On the drizzly evening of 7 November, I joined a demonstration in front of the Parliament in Athens. Like the estimated 100,000 other people in the vast square and surrounding streets to protest against the imposition of yet another – the fifth – round of austerity measures being debated inside the building, I wasn’t in a good mood. My pension had already been cut by 40 per cent, the tax rate on the remainder nearly doubled, and a further cut was planned. We were kept away from the building by multiple rows of police, a terrifying sight with their bulky black uniforms, white helmets and visors, assorted weapons and communications gear, tear-gas canisters and water cannons. The scene that wet evening made for a peculiar image of democracy in practice; the people’s elected representatives cowering inside the temple of democracy, protected from the people’s wrath by a praetorian guard. That was bad enough. Inside the building, parliamentary democracy was getting short shrift.
The government had distributed the proposed austerity measures – a 250-page document – to legislators only that morning. It had taken five months to craft the package, a process billed as ‘negotiations’ between the government and the creditors’ representatives, the so-called troika of the International Monetary Fund, European Central Bank and European Commission, who weren’t in a mood to compromise. Their only concession was to the sweltering weather: the suits went tieless. They presented a long list of measures – 150 according to some sources – and kept the government’s hand in the fire until it signed.
The troika asked for overall savings of €11.5 billion in 2013. A government proposal to raise €8.5 billion through taxes was rejected as unrealistic and cut in half. The remaining €7 billion is to come from further cuts in wages, pensions, social services, mass dismissals of civil servants, the auction of state assets and a hundred other ‘economies’. Even the lowest pension, a derisory €330 a month received by traditional farmers, is to be cut by 10 per cent. The package makes neither provision nor promise for economic recovery at any point.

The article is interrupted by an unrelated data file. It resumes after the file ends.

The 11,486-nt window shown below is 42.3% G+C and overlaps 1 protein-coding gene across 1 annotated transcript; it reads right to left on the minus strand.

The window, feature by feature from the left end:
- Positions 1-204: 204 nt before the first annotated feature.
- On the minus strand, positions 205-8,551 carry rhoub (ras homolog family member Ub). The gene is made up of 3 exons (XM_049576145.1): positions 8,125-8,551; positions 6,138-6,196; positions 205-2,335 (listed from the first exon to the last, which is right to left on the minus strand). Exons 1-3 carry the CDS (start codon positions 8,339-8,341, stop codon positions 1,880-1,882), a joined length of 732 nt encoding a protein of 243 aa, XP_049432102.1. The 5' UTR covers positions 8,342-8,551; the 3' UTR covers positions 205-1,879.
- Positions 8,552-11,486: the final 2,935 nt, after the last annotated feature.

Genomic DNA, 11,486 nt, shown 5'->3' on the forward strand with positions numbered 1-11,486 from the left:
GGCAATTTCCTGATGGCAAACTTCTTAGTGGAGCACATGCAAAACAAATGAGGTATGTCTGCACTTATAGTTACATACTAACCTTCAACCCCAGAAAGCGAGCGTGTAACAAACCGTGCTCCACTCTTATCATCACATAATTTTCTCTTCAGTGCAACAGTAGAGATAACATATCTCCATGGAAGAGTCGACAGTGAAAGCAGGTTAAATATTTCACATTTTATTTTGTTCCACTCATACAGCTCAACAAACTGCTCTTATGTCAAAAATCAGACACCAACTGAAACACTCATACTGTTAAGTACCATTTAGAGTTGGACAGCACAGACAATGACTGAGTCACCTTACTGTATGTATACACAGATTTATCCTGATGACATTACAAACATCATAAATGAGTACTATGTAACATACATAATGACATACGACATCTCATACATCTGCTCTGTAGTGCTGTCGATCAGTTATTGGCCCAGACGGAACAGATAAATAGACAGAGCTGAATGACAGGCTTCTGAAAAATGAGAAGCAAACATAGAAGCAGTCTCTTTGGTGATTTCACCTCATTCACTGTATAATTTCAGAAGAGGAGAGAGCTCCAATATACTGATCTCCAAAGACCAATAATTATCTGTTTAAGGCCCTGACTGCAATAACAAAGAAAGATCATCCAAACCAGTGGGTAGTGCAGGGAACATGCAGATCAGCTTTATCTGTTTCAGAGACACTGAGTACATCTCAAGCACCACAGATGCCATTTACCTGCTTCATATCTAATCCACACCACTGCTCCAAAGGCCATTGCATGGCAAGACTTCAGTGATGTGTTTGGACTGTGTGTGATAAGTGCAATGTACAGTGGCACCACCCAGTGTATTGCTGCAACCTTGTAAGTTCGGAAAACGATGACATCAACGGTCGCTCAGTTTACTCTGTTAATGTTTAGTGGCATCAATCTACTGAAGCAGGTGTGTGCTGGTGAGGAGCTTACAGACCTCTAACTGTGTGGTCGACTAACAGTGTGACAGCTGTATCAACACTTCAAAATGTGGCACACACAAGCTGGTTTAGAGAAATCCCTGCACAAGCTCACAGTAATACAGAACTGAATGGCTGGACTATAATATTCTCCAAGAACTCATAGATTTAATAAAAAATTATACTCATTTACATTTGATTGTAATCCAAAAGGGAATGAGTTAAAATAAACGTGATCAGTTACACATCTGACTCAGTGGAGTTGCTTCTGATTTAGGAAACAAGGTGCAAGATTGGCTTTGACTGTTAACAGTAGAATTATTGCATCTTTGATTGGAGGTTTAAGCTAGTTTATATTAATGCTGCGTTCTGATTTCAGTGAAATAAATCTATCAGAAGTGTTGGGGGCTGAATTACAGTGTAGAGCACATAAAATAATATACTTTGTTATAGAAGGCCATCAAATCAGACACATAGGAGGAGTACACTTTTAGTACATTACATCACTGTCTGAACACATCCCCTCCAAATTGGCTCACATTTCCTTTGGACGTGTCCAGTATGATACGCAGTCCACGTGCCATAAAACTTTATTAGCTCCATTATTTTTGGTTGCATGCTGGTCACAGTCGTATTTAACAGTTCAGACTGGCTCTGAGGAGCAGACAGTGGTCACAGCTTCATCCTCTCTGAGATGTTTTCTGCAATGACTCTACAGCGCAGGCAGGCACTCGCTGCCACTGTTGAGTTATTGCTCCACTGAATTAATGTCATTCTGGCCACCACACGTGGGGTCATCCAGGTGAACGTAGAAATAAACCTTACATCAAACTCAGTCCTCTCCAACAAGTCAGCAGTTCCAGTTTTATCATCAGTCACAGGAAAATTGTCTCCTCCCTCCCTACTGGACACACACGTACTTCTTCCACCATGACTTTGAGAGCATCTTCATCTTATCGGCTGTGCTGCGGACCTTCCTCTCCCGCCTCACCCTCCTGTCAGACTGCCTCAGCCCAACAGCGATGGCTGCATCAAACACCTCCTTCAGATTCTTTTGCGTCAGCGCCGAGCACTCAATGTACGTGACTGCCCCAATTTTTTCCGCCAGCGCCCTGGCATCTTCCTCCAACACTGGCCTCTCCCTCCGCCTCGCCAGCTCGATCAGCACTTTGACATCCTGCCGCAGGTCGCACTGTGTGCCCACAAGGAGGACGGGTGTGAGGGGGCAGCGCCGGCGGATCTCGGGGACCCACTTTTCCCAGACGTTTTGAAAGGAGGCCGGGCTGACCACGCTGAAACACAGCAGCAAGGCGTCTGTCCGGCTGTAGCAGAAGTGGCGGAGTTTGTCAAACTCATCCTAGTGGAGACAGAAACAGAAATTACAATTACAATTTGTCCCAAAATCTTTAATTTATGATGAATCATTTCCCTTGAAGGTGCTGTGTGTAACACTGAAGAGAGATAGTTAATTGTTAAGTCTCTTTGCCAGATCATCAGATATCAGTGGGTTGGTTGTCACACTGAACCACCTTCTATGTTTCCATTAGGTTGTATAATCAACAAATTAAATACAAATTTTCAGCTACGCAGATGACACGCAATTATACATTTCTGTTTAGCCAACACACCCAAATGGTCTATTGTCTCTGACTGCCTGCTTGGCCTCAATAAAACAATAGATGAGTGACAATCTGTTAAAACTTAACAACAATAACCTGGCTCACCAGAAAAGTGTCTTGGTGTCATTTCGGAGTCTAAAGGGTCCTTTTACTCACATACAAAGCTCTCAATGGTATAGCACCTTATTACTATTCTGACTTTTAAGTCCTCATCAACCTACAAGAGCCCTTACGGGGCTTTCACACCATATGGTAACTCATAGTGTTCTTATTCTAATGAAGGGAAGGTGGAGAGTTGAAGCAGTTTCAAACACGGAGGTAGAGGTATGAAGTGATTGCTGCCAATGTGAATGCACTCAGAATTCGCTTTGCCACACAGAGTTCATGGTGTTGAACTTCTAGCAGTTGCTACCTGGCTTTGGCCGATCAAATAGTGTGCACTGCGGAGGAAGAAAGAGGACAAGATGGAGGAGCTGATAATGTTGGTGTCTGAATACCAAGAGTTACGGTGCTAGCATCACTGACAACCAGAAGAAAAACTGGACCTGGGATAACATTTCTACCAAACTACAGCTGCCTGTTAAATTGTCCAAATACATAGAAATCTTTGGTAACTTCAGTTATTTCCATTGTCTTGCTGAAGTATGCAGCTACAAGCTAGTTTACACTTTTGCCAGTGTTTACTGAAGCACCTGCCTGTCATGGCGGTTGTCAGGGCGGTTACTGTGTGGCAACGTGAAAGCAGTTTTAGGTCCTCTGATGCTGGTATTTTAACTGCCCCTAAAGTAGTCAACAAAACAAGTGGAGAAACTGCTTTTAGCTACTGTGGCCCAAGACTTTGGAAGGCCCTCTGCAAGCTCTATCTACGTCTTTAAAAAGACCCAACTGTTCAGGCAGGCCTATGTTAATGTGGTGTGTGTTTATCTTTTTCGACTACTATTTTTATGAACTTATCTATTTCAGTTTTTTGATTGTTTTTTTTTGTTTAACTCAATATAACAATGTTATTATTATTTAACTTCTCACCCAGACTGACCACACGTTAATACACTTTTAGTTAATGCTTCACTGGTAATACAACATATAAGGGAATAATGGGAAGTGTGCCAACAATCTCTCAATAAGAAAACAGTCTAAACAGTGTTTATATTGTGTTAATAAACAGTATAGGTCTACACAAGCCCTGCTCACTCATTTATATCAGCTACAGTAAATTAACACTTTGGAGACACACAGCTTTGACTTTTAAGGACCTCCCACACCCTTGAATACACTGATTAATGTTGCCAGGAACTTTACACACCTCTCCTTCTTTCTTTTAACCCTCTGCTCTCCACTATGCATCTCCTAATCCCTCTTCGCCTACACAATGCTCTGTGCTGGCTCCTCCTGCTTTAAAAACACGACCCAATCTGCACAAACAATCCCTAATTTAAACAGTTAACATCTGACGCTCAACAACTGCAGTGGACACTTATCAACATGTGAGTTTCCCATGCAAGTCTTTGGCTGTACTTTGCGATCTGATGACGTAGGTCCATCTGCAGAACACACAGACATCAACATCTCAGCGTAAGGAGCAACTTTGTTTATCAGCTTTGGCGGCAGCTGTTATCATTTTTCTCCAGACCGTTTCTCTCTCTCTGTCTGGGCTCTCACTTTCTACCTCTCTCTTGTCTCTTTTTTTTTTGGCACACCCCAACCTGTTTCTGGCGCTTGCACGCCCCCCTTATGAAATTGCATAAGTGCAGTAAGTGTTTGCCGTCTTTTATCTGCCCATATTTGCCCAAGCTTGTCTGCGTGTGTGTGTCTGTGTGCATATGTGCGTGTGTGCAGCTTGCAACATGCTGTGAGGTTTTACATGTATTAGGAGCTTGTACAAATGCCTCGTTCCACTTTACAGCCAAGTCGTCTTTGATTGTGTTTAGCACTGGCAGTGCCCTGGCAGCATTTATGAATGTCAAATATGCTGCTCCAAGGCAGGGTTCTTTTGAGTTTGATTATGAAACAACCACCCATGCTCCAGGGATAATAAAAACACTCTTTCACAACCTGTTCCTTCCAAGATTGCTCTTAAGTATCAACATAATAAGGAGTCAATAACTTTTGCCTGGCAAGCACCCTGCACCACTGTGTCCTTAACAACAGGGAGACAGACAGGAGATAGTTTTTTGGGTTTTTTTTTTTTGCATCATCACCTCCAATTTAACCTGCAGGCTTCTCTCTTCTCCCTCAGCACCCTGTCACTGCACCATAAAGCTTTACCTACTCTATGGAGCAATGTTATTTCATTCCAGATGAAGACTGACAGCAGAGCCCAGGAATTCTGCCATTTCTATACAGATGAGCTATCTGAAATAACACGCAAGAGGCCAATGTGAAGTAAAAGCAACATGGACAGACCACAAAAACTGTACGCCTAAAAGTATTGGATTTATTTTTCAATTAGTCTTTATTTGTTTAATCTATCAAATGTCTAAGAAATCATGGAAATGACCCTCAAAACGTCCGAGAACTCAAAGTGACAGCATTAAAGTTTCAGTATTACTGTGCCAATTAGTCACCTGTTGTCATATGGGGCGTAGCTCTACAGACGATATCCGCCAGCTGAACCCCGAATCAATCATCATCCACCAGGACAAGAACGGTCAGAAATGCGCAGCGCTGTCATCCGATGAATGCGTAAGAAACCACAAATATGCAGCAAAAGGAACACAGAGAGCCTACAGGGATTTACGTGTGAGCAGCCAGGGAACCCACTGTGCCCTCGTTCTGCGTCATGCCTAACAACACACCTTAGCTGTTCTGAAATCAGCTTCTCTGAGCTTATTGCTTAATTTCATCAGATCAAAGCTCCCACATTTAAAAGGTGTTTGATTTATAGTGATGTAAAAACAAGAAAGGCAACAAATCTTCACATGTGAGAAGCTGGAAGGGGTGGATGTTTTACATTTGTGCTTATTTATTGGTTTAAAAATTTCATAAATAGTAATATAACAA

The carrot dangled before the government was a ‘dose’ of €31.5 billion agreed months earlier, but held back until ‘Greece commits itself to fulfil its obligations.’ With its back to the wall, the government turned the carrot into a stick to whip the package through Parliament. Legislators had no time to read it, let alone discuss it. The time for talking was over, the government said: a vote was required immediately so that the €31.5 billion could be released before ‘the money runs out in two weeks.’ The 12-hour debate that followed shed no light on the issues at hand, but highlighted the disintegration of the political establishment. The government didn’t deign to discuss the merits of the package but repeated ad nauseam that it was the country’s last chance to avoid bankruptcy and expulsion from the European Union. Syriza, the radical left opposition party that has now overtaken New Democracy (which leads the governing coalition) in opinion polls, also ignored the package, instead heaping insults on a government it calls the agent of the creditors.
Insults gave way to threats when the deputies of the far-right Golden Dawn promised to have the government tried for high treason. The Independent Greeks, a splinter of New Democracy on the right, called the package a gross violation of the constitution. At the same time, a high level committee that provides legal guidance to the government ruled unanimously that many of the austerity measures already passed are potentially unconstitutional. The next day, the Supreme Court ruled unanimously that the measures are indeed unconstitutional. This does not hinder the government at present, but presages a storm of litigation in the future, when the judiciary is bound to follow the lead of the highest court. Since the judges are refusing to work more than one hour a day in protest at cuts to their salaries and pensions, litigation is unlikely to favour the government.
At one point, the proceedings in the legislative chamber come to an unannounced halt: the parliamentary clerks were threatening to go on strike. Pampered by politicians for decades, this clique has accumulated the sort of salaries and benefits that enrage the troika, but a government founded on patronage has not dared touch them. A last-minute troika ultimatum compelled the government to sneak an amendment into the package trimming their sails, hoping it would go unnoticed. It did not. The amendment was withdrawn – the only change made to the package that day – and the show went on.